- Goals that build on strengths can yield more successful results than those seeking to develop skills or address faults
- This approach can have a variety of benefits, including reducing absenteeism and employee turnover
- Ensuring that employees know what is expected of them is a key step
Summary by Dirk Langeveld
January traditionally brings a spate of well-intentioned but ill-fated New Year’s resolutions. There’s a reason gym attendance spikes at the start of the year and gradually fades as the spring approaches, after all.
A series of Gallup polls suggests that a crucial reason for the failure of such goals is that they give precedence to areas where a person needs to develop skills or address faults, rather than improve on their strengths. The data suggests that the latter strategy can yield better results than the former.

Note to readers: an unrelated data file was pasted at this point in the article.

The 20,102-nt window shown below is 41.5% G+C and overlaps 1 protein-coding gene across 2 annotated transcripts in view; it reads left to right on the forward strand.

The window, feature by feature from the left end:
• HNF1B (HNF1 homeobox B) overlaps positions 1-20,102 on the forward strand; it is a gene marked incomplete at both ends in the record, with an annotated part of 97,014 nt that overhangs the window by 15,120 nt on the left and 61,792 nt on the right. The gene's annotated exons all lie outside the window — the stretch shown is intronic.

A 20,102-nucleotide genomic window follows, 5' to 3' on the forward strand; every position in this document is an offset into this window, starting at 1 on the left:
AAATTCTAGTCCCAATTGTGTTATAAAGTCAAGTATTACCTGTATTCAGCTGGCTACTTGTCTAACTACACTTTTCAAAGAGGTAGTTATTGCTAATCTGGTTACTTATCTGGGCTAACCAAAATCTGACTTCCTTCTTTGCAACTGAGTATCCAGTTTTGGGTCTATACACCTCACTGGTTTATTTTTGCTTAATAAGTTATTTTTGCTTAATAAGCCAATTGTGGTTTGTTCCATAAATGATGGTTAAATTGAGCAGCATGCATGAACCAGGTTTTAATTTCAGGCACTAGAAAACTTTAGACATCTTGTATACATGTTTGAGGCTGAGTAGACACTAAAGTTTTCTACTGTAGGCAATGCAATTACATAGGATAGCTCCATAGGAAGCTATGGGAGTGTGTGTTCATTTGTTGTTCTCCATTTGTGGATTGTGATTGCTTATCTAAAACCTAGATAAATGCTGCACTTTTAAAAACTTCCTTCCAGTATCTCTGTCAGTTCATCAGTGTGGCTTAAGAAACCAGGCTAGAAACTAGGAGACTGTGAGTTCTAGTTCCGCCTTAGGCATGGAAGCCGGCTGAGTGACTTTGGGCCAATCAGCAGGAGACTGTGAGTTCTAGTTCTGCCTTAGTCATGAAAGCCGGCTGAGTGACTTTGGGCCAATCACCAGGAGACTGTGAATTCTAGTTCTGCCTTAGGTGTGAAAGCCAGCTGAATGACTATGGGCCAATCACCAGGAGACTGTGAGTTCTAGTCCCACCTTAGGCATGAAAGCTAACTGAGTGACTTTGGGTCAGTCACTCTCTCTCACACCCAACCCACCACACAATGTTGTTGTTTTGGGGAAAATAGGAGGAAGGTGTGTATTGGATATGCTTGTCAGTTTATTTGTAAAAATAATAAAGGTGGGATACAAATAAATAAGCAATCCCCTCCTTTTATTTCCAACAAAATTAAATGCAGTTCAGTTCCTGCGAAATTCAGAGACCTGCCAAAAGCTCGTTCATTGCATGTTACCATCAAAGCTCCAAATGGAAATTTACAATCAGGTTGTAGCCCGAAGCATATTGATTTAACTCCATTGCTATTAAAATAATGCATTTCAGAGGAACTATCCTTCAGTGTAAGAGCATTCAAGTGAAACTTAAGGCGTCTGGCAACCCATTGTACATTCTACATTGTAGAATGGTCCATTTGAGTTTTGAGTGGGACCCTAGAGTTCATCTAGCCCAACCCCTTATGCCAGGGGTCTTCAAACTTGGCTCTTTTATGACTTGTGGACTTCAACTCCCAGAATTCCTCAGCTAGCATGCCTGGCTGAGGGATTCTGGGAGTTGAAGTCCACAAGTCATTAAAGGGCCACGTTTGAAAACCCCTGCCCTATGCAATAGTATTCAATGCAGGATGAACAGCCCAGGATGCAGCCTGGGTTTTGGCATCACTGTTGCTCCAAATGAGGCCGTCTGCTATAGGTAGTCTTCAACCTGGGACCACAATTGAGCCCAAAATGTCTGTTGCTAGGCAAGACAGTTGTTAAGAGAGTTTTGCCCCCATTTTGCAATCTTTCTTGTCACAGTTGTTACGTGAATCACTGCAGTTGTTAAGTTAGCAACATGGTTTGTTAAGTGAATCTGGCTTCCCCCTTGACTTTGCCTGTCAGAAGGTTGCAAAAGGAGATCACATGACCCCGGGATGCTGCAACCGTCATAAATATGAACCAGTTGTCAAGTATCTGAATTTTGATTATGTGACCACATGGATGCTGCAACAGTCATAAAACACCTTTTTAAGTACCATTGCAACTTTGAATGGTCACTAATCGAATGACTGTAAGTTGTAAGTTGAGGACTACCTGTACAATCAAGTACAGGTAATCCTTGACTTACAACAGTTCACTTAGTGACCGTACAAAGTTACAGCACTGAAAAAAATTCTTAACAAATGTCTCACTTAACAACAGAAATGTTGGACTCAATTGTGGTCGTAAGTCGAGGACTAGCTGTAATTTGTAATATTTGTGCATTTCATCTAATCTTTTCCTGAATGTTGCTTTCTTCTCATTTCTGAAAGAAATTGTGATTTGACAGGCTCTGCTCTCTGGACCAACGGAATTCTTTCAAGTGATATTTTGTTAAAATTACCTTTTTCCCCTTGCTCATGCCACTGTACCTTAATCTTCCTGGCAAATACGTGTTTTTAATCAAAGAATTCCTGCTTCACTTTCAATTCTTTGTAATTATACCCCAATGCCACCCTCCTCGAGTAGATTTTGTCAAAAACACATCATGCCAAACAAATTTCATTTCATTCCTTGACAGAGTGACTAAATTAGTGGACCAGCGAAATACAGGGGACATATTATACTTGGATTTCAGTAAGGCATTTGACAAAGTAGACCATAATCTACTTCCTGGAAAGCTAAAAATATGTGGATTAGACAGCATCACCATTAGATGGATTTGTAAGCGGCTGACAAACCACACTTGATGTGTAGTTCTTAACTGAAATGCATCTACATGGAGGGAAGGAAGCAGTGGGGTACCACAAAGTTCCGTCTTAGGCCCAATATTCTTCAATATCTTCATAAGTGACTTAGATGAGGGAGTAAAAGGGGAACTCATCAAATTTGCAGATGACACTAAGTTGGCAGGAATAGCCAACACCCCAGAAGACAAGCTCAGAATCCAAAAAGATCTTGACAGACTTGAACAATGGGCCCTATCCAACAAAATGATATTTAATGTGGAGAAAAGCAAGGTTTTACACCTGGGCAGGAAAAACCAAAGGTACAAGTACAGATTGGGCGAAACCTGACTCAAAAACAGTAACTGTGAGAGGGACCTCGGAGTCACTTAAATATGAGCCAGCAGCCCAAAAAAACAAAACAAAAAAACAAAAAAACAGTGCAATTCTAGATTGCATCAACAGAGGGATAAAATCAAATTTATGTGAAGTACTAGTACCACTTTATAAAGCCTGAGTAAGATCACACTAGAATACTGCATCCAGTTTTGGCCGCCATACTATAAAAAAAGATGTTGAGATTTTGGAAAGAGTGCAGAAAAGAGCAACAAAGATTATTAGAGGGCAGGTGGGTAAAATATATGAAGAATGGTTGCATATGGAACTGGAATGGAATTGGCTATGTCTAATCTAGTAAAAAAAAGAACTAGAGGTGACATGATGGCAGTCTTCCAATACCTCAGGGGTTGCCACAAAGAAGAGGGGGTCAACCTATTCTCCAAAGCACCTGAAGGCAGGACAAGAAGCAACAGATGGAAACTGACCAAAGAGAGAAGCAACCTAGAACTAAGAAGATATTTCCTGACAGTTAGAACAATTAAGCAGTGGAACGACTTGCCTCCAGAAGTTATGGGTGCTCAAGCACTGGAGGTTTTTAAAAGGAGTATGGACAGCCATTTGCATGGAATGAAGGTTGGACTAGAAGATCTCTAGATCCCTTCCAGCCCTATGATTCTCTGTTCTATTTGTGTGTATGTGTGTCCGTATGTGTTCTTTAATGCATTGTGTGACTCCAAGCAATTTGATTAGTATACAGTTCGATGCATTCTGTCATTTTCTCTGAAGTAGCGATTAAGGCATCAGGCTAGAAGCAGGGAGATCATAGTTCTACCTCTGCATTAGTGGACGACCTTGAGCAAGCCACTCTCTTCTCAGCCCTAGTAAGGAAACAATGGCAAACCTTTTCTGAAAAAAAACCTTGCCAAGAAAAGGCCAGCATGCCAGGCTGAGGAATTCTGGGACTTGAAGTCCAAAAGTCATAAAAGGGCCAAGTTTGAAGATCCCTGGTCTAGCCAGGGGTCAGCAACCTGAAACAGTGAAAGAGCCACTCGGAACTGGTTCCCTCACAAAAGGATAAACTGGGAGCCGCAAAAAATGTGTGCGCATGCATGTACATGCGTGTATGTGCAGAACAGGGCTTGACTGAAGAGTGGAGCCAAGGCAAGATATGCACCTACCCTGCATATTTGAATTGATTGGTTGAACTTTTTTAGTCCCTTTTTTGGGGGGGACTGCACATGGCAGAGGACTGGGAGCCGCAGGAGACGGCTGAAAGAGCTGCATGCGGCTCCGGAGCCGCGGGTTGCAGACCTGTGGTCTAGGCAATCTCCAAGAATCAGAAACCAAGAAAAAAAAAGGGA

Gallup explored the matter in a recent article, offering advice on how employees can set goals that result in better performance.
- Employee strengths can be identified based on what work they complete easily and well, as well as the tasks they most enjoy doing; this information can be used to develop performance goals
- Placing an emphasis on developing strengths can have benefits such as improving productivity, reducing absenteeism and employee turnover, strengthening employee resilience, and reducing stress
- Goals can also address personal well-being, including the key element of employees knowing what is expected of them at work; half of workers surveyed in one Gallup poll said their employer had not made this clear